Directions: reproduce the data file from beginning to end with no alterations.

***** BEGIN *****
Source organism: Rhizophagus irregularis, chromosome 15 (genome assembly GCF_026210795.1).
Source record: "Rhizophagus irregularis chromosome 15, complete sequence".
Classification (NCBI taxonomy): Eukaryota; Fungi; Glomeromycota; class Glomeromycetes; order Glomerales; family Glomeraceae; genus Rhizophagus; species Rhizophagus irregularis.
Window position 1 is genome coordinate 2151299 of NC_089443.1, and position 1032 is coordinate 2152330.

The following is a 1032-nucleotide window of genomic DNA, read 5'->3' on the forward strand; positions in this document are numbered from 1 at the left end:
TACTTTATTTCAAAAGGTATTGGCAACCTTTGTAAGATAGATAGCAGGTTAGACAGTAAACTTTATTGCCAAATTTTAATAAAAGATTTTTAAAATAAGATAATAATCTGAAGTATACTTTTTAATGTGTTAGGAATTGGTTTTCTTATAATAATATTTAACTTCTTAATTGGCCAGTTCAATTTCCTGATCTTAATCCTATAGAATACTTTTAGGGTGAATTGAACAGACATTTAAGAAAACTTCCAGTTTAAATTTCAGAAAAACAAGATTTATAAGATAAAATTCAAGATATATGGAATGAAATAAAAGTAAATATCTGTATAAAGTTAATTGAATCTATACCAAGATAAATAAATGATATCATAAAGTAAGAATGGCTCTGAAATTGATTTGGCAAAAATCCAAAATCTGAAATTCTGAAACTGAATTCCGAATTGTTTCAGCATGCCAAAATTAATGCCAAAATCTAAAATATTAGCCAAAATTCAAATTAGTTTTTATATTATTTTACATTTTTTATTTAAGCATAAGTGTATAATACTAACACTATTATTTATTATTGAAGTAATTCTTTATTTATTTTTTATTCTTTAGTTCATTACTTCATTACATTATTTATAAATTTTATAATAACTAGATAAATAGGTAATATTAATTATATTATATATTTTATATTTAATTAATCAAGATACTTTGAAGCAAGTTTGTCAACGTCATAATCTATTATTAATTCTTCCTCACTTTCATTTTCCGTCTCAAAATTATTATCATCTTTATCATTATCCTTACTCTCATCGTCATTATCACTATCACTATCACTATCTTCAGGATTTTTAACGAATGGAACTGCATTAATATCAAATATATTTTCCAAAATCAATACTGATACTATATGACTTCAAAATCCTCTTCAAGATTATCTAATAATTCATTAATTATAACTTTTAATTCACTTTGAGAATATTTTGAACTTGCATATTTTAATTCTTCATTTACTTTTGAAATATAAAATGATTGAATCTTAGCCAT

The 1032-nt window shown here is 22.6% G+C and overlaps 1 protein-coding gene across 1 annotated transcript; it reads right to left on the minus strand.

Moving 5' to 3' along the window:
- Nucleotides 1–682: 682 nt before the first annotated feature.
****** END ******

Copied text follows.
Source organism: Rhizophagus irregularis, chromosome 15 (genome assembly GCF_026210795.1).
Source record: "Rhizophagus irregularis chromosome 15, complete sequence".
Classification (NCBI taxonomy): Eukaryota; Fungi; Glomeromycota; class Glomeromycetes; order Glomerales; family Glomeraceae; genus Rhizophagus; species Rhizophagus irregularis.
Window position 1 is genome coordinate 2151299 of NC_089443.1, and position 1032 is coordinate 2152330.

The following is a 1032-nucleotide window of genomic DNA, read 5'->3' on the forward strand; positions in this document are numbered from 1 at the left end:
TACTTTATTTCAAAAGGTATTGGCAACCTTTGTAAGATAGATAGCAGGTTAGACAGTAAACTTTATTGCCAAATTTTAATAAAAGATTTTTAAAATAAGATAATAATCTGAAGTATACTTTTTAATGTGTTAGGAATTGGTTTTCTTATAATAATATTTAACTTCTTAATTGGCCAGTTCAATTTCCTGATCTTAATCCTATAGAATACTTTTAGGGTGAATTGAACAGACATTTAAGAAAACTTCCAGTTTAAATTTCAGAAAAACAAGATTTATAAGATAAAATTCAAGATATATGGAATGAAATAAAAGTAAATATCTGTATAAAGTTAATTGAATCTATACCAAGATAAATAAATGATATCATAAAGTAAGAATGGCTCTGAAATTGATTTGGCAAAAATCCAAAATCTGAAATTCTGAAACTGAATTCCGAATTGTTTCAGCATGCCAAAATTAATGCCAAAATCTAAAATATTAGCCAAAATTCAAATTAGTTTTTATATTATTTTACATTTTTTATTTAAGCATAAGTGTATAATACTAACACTATTATTTATTATTGAAGTAATTCTTTATTTATTTTTTATTCTTTAGTTCATTACTTCATTACATTATTTATAAATTTTATAATAACTAGATAAATAGGTAATATTAATTATATTATATATTTTATATTTAATTAATCAAGATACTTTGAAGCAAGTTTGTCAACGTCATAATCTATTATTAATTCTTCCTCACTTTCATTTTCCGTCTCAAAATTATTATCATCTTTATCATTATCCTTACTCTCATCGTCATTATCACTATCACTATCACTATCTTCAGGATTTTTAACGAATGGAACTGCATTAATATCAAATATATTTTCCAAAATCAATACTGATACTATATGACTTCAAAATCCTCTTCAAGATTATCTAATAATTCATTAATTATAACTTTTAATTCACTTTGAGAATATTTTGAACTTGCATATTTTAATTCTTCATTTACTTTTGAAATATAAAATGATTGAATCTTAGCCAT

The 1032-nt window shown here is 22.6% G+C and overlaps 1 protein-coding gene across 1 annotated transcript; it reads right to left on the minus strand.

Moving 5' to 3' along the window:
- Nucleotides 1–682: 682 nt before the first annotated feature.